9. Laxguy

    Laxguy Honi Soit Qui Mal Y Pense.

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    That kinda tops it up! So the word "digital" is market speak, and there's no difference between a well made "analog coax" and a so called "digital coax."
    Interesting discussion none-the-less.
     
  10. carl6

    carl6 Moderator Staff Member DBSTalk Club

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    Exactly true. Just like there is no such thing as a "digital" tv antenna, or an "HD" tv antenna. All market speak.

    A rose by any other name is still a rose.
     
  11. harperhometheater

    harperhometheater Legend

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    And so is a turd :D
     
  12. jangell2

    jangell2 Godfather

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    Ok, now you're gonna tell me those "HD" sunglasses that were being sold on TV aren't really high definition? :lol:
     
  13. Laxguy

    Laxguy Honi Soit Qui Mal Y Pense.

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    The ones that are digital are.....:D
     
  14. jangell2

    jangell2 Godfather

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    Got a question about the two 90 minute buffers. My HR20 constantly kept one buffer going, no matter it was in stand-by mode or not. It seems the HR34 does not. When I start it up in the morning, there is no buffer, is this the designed behavior?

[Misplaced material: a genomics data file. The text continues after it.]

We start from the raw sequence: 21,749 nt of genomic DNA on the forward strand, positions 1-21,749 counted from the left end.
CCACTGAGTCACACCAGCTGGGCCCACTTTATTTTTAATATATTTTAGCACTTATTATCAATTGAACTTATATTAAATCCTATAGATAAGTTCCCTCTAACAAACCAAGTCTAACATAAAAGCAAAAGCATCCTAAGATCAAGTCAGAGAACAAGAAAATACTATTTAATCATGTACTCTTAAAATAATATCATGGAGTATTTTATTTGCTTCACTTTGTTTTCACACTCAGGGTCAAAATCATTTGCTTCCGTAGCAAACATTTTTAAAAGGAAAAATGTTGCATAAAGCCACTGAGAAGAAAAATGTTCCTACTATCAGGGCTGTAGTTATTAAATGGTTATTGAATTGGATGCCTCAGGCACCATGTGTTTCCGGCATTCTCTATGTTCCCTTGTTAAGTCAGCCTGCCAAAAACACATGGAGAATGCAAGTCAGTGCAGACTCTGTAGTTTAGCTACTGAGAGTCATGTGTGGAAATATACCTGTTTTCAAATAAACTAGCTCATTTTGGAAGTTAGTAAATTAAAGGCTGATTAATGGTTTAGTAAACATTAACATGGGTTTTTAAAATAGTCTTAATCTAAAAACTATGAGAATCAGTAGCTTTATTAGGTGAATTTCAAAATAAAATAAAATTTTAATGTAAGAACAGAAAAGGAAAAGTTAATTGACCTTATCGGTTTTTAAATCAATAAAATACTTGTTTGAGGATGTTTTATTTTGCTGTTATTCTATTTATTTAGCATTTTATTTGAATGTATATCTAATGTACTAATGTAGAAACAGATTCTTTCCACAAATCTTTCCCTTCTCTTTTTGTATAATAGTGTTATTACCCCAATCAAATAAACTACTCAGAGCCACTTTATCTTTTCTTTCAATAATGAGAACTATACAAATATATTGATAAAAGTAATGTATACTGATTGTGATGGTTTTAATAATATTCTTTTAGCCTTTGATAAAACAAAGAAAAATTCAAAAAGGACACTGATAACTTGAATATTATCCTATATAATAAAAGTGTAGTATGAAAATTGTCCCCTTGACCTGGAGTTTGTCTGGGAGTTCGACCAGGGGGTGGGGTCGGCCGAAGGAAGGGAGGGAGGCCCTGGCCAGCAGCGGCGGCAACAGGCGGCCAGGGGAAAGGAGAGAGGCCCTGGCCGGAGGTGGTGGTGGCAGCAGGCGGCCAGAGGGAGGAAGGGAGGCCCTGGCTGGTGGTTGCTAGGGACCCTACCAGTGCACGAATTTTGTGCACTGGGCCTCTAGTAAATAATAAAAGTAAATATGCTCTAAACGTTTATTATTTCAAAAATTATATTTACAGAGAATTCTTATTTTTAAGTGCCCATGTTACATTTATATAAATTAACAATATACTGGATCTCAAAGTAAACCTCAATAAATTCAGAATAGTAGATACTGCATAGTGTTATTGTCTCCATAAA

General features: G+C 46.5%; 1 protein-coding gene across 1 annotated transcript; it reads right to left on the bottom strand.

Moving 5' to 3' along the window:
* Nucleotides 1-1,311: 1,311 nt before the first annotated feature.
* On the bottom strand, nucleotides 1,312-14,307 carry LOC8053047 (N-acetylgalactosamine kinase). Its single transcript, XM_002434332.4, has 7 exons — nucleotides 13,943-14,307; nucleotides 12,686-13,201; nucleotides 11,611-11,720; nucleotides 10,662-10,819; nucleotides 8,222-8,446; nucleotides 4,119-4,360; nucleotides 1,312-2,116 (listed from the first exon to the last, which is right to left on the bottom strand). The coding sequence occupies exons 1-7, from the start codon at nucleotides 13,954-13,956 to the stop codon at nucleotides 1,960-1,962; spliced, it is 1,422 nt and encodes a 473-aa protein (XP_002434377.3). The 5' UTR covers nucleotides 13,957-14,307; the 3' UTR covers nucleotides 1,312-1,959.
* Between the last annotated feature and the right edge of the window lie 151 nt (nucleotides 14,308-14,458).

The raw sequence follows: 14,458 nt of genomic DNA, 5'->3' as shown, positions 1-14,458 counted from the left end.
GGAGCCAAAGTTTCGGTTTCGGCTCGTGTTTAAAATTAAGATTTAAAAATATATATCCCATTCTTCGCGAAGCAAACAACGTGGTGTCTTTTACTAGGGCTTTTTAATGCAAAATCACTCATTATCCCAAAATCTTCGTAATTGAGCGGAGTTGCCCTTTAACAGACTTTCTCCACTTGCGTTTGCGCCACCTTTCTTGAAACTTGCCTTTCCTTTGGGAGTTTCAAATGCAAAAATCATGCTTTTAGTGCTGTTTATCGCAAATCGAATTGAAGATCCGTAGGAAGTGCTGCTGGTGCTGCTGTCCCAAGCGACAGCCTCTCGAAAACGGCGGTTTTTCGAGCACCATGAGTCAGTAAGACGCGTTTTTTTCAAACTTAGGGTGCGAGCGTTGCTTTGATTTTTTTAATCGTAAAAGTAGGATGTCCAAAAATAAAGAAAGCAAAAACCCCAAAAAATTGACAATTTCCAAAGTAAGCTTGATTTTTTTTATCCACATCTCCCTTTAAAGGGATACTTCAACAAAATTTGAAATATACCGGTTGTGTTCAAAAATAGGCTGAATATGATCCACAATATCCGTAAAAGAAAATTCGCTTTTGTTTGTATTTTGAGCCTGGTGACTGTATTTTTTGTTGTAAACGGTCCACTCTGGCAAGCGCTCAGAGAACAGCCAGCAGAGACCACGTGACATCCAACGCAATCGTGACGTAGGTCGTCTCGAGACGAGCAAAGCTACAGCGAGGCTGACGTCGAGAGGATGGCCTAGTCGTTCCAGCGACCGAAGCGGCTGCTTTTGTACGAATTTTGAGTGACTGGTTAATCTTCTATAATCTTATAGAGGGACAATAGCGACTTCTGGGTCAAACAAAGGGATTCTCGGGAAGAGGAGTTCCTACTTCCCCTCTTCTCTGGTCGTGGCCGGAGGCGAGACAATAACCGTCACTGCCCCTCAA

15. RunnerFL

    RunnerFL Well-Known Member

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    Some may lead you to beleive it's designed behavior and the rest of us think it's a bug. Sometimes there is a buffer, sometimes there is not. If what we are seeing is designed behavior then there should never be a buffer at all.
     
  16. jangell2

    jangell2 Godfather

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    What I would have liked to see was a user selectable period of time in which a buffer would not be kept. Let me choose between the hours of 11pm-7am to not carry a buffer. The idea being to cut down on the HD drive activity and increase it's lifespan and reliability.

    When no buffer is being kept, do we know what the HD is doing, is it spinning down or constantly running?

    I'm going to pay closer attention, but so far, I don't think I've ever seen a buffer in the morning.
     
  17. jangell2

    jangell2 Godfather

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    An update to my using the DTV remote for the HR20 and the Harmony for the HR34. Whenever it would use the Harmony to go from the HR20 to HR34, everything was fine, the HR34 powered on...and then it would shut off.

    I was really perplexed about this until I realized the Harmony was attempting to shut of the HR20 (it couldn't, its on RF) but was succeeding in shutting off the HR34 which was not a desirable behavior when trying to watch the HR34.

    So I updated to the remote to leave the HR20 on and now it get the results I want.

    It was a Homer Simpson "Doh!" moment. :)
     
  18. dennisj00

    dennisj00 Hall Of Fame

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    Hard drive activity has very litte effect on the life of the hard drive. Power cycles, extreme temperatures or mechanical shock are far bigger factors in hard drive life.
     
  19. RunnerFL

    RunnerFL Well-Known Member

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    Spinning a drive up and down is more wear and tear on the drive than just letting it spin 24/7.